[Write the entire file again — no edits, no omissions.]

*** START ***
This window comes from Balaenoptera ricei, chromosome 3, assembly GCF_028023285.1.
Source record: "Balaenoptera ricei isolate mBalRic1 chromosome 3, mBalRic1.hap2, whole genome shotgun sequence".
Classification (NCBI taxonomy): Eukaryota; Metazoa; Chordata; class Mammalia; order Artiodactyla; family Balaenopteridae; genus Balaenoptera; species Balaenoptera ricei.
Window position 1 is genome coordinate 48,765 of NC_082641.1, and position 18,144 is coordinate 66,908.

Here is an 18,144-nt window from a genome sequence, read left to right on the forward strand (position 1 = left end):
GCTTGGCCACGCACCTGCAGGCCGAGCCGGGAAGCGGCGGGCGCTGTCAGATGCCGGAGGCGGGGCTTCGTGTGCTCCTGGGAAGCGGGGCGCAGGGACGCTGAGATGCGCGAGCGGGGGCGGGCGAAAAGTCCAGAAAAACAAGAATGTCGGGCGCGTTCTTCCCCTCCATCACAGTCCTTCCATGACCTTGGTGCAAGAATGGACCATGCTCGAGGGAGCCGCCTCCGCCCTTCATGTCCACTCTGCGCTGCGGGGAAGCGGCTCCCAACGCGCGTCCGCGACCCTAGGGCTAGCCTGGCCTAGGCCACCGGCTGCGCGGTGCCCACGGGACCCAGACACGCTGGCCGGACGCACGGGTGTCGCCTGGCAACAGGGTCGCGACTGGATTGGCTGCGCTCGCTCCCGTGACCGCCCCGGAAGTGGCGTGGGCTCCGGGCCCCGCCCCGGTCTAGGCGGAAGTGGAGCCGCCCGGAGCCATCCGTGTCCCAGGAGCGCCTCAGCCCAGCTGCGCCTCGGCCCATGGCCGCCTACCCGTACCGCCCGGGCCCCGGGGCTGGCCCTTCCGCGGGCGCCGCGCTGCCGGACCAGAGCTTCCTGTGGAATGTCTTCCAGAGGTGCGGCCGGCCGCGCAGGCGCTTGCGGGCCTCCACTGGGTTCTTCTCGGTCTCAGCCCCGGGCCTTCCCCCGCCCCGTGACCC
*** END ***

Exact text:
This window comes from Balaenoptera ricei, chromosome 3, assembly GCF_028023285.1.
Source record: "Balaenoptera ricei isolate mBalRic1 chromosome 3, mBalRic1.hap2, whole genome shotgun sequence".
Classification (NCBI taxonomy): Eukaryota; Metazoa; Chordata; class Mammalia; order Artiodactyla; family Balaenopteridae; genus Balaenoptera; species Balaenoptera ricei.
Window position 1 is genome coordinate 48,765 of NC_082641.1, and position 18,144 is coordinate 66,908.

Here is an 18,144-nt window from a genome sequence, read left to right on the forward strand (position 1 = left end):
GCTTGGCCACGCACCTGCAGGCCGAGCCGGGAAGCGGCGGGCGCTGTCAGATGCCGGAGGCGGGGCTTCGTGTGCTCCTGGGAAGCGGGGCGCAGGGACGCTGAGATGCGCGAGCGGGGGCGGGCGAAAAGTCCAGAAAAACAAGAATGTCGGGCGCGTTCTTCCCCTCCATCACAGTCCTTCCATGACCTTGGTGCAAGAATGGACCATGCTCGAGGGAGCCGCCTCCGCCCTTCATGTCCACTCTGCGCTGCGGGGAAGCGGCTCCCAACGCGCGTCCGCGACCCTAGGGCTAGCCTGGCCTAGGCCACCGGCTGCGCGGTGCCCACGGGACCCAGACACGCTGGCCGGACGCACGGGTGTCGCCTGGCAACAGGGTCGCGACTGGATTGGCTGCGCTCGCTCCCGTGACCGCCCCGGAAGTGGCGTGGGCTCCGGGCCCCGCCCCGGTCTAGGCGGAAGTGGAGCCGCCCGGAGCCATCCGTGTCCCAGGAGCGCCTCAGCCCAGCTGCGCCTCGGCCCATGGCCGCCTACCCGTACCGCCCGGGCCCCGGGGCTGGCCCTTCCGCGGGCGCCGCGCTGCCGGACCAGAGCTTCCTGTGGAATGTCTTCCAGAGGTGCGGCCGGCCGCGCAGGCGCTTGCGGGCCTCCACTGGGTTCTTCTCGGTCTCAGCCCCGGGCCTTCCCCCGCCCCGTGACCC